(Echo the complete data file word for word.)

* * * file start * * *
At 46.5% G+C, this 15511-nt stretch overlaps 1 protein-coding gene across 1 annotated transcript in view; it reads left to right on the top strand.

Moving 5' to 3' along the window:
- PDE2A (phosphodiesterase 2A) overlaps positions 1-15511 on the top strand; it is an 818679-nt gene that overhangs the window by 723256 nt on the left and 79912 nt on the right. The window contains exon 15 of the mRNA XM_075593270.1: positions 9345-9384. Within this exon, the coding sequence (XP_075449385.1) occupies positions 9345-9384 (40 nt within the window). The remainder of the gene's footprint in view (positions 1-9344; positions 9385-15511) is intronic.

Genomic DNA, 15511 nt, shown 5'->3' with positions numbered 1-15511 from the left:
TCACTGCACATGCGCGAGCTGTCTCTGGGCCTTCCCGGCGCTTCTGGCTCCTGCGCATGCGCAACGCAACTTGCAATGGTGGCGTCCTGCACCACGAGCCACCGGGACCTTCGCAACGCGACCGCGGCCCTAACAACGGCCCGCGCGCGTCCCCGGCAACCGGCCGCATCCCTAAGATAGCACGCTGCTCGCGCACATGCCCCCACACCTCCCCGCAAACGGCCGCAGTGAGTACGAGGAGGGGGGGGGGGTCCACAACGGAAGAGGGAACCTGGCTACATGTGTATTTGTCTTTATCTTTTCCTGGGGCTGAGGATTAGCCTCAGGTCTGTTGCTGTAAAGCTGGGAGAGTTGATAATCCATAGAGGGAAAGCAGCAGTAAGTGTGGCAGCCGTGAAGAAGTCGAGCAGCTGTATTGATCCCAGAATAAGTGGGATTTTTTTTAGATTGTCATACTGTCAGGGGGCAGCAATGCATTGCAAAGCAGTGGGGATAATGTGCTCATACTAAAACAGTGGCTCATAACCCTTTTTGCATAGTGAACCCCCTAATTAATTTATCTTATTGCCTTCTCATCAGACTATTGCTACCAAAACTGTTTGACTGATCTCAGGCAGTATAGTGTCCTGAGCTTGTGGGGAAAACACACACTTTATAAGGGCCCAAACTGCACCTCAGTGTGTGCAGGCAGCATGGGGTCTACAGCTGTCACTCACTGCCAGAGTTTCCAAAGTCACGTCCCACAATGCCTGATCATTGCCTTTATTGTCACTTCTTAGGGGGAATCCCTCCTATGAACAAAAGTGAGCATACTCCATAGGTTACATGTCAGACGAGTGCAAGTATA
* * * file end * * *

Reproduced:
At 46.5% G+C, this 15511-nt stretch overlaps 1 protein-coding gene across 1 annotated transcript in view; it reads left to right on the top strand.

Moving 5' to 3' along the window:
- PDE2A (phosphodiesterase 2A) overlaps positions 1-15511 on the top strand; it is an 818679-nt gene that overhangs the window by 723256 nt on the left and 79912 nt on the right. The window contains exon 15 of the mRNA XM_075593270.1: positions 9345-9384. Within this exon, the coding sequence (XP_075449385.1) occupies positions 9345-9384 (40 nt within the window). The remainder of the gene's footprint in view (positions 1-9344; positions 9385-15511) is intronic.

Genomic DNA, 15511 nt, shown 5'->3' with positions numbered 1-15511 from the left:
TCACTGCACATGCGCGAGCTGTCTCTGGGCCTTCCCGGCGCTTCTGGCTCCTGCGCATGCGCAACGCAACTTGCAATGGTGGCGTCCTGCACCACGAGCCACCGGGACCTTCGCAACGCGACCGCGGCCCTAACAACGGCCCGCGCGCGTCCCCGGCAACCGGCCGCATCCCTAAGATAGCACGCTGCTCGCGCACATGCCCCCACACCTCCCCGCAAACGGCCGCAGTGAGTACGAGGAGGGGGGGGGGGTCCACAACGGAAGAGGGAACCTGGCTACATGTGTATTTGTCTTTATCTTTTCCTGGGGCTGAGGATTAGCCTCAGGTCTGTTGCTGTAAAGCTGGGAGAGTTGATAATCCATAGAGGGAAAGCAGCAGTAAGTGTGGCAGCCGTGAAGAAGTCGAGCAGCTGTATTGATCCCAGAATAAGTGGGATTTTTTTTAGATTGTCATACTGTCAGGGGGCAGCAATGCATTGCAAAGCAGTGGGGATAATGTGCTCATACTAAAACAGTGGCTCATAACCCTTTTTGCATAGTGAACCCCCTAATTAATTTATCTTATTGCCTTCTCATCAGACTATTGCTACCAAAACTGTTTGACTGATCTCAGGCAGTATAGTGTCCTGAGCTTGTGGGGAAAACACACACTTTATAAGGGCCCAAACTGCACCTCAGTGTGTGCAGGCAGCATGGGGTCTACAGCTGTCACTCACTGCCAGAGTTTCCAAAGTCACGTCCCACAATGCCTGATCATTGCCTTTATTGTCACTTCTTAGGGGGAATCCCTCCTATGAACAAAAGTGAGCATACTCCATAGGTTACATGTCAGACGAGTGCAAGTATA